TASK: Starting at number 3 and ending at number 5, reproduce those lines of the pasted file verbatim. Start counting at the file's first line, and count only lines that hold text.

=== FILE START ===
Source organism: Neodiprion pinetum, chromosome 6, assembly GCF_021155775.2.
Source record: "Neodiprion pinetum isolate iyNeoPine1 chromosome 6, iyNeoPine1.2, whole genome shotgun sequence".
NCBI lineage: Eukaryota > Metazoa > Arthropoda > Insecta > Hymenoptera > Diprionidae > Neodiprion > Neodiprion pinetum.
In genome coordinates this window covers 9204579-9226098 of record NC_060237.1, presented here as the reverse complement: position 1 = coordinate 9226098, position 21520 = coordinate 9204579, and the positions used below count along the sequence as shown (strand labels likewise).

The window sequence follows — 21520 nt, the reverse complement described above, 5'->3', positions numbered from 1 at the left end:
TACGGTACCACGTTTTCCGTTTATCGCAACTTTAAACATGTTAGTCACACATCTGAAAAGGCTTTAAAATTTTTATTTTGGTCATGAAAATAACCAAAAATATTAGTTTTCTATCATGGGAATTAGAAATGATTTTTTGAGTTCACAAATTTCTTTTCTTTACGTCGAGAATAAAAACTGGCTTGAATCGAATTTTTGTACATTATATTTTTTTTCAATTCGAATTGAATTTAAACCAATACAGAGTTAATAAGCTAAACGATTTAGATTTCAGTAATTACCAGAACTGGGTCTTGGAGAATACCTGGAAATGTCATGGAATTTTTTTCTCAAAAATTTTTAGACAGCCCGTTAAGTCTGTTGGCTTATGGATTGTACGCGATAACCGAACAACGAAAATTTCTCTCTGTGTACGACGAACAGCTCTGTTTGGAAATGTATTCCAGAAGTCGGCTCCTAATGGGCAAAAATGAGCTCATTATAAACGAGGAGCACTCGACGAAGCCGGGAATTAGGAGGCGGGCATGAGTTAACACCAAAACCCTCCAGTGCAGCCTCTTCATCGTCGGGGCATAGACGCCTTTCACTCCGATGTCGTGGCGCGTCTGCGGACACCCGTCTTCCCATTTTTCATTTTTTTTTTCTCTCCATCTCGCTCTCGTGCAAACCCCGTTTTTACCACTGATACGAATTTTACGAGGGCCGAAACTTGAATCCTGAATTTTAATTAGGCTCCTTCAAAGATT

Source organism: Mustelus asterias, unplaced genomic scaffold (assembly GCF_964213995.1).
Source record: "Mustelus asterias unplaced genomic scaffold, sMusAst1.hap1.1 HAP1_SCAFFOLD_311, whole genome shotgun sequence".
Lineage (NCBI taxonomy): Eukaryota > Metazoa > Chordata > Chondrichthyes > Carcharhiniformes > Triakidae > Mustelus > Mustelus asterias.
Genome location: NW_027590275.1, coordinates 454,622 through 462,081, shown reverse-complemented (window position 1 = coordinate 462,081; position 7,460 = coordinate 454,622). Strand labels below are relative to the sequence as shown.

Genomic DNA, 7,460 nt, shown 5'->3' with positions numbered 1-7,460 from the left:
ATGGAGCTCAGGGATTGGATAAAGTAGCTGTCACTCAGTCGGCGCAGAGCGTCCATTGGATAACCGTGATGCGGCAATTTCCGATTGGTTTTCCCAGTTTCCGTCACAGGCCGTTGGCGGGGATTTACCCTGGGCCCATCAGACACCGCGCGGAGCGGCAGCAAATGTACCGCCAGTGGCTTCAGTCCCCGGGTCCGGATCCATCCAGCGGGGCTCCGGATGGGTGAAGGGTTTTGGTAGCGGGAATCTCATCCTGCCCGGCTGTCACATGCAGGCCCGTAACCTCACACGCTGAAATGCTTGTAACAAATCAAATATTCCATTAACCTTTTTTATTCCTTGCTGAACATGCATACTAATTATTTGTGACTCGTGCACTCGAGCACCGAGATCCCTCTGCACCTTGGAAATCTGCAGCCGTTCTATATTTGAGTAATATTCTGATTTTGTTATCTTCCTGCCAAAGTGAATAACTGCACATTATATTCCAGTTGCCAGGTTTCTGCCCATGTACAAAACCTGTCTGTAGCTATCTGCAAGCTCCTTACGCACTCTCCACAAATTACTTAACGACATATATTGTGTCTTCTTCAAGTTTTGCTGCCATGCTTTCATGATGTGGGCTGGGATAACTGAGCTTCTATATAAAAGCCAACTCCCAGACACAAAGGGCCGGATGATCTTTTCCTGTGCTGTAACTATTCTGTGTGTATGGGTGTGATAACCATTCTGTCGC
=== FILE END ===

NCBI lineage: Eukaryota > Metazoa > Arthropoda > Insecta > Hymenoptera > Diprionidae > Neodiprion > Neodiprion pinetum.
In genome coordinates this window covers 9204579-9226098 of record NC_060237.1, presented here as the reverse complement: position 1 = coordinate 9226098, position 21520 = coordinate 9204579, and the positions used below count along the sequence as shown (strand labels likewise).

The window sequence follows — 21520 nt, the reverse complement described above, 5'->3', positions numbered from 1 at the left end: